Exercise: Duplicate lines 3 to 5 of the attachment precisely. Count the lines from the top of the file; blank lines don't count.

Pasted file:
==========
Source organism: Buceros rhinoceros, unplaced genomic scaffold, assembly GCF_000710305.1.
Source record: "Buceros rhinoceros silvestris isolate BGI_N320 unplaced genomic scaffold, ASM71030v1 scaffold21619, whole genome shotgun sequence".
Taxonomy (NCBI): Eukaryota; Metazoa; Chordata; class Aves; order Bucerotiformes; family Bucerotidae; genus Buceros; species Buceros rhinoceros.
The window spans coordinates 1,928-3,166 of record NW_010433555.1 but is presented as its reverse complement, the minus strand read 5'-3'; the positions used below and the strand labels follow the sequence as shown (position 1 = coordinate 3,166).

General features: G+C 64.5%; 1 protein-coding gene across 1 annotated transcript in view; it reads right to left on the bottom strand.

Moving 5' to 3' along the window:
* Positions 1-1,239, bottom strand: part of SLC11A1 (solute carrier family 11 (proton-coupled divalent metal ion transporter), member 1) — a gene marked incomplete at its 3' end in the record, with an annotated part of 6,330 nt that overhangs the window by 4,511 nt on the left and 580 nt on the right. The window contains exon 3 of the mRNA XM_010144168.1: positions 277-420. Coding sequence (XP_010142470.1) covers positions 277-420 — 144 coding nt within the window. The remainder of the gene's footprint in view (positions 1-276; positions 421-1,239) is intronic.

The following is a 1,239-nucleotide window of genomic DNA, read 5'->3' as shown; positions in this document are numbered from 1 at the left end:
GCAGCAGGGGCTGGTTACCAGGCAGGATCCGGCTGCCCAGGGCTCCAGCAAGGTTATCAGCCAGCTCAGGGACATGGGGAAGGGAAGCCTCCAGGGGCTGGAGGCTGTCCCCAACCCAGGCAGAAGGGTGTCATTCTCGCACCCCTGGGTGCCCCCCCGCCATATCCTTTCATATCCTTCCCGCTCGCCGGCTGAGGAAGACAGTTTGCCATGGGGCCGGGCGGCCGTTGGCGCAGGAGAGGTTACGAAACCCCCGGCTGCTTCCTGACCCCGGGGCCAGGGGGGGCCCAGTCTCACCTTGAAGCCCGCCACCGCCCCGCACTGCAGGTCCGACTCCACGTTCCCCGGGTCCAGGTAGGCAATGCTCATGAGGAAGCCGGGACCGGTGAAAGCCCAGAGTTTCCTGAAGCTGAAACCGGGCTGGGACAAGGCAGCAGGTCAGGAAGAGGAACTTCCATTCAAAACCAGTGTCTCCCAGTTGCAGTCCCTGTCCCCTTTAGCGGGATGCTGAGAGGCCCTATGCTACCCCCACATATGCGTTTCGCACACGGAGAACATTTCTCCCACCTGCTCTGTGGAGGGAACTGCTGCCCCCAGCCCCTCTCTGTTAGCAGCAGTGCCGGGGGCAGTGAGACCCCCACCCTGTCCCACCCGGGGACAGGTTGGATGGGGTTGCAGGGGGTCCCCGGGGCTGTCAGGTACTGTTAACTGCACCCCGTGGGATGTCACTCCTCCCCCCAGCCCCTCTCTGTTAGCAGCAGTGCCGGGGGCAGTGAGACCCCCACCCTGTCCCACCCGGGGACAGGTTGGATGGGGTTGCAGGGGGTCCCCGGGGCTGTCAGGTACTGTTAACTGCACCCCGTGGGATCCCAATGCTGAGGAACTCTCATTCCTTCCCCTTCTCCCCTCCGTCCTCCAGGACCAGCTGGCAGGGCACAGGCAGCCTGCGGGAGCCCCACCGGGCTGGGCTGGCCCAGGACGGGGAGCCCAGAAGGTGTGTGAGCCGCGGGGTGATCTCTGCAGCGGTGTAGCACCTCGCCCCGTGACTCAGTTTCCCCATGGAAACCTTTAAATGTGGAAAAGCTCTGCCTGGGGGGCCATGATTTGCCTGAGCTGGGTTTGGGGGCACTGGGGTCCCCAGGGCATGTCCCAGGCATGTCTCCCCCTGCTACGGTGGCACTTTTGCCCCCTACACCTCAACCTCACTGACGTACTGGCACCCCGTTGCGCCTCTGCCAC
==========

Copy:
Taxonomy (NCBI): Eukaryota; Metazoa; Chordata; class Aves; order Bucerotiformes; family Bucerotidae; genus Buceros; species Buceros rhinoceros.
The window spans coordinates 1,928-3,166 of record NW_010433555.1 but is presented as its reverse complement, the minus strand read 5'-3'; the positions used below and the strand labels follow the sequence as shown (position 1 = coordinate 3,166).

General features: G+C 64.5%; 1 protein-coding gene across 1 annotated transcript in view; it reads right to left on the bottom strand.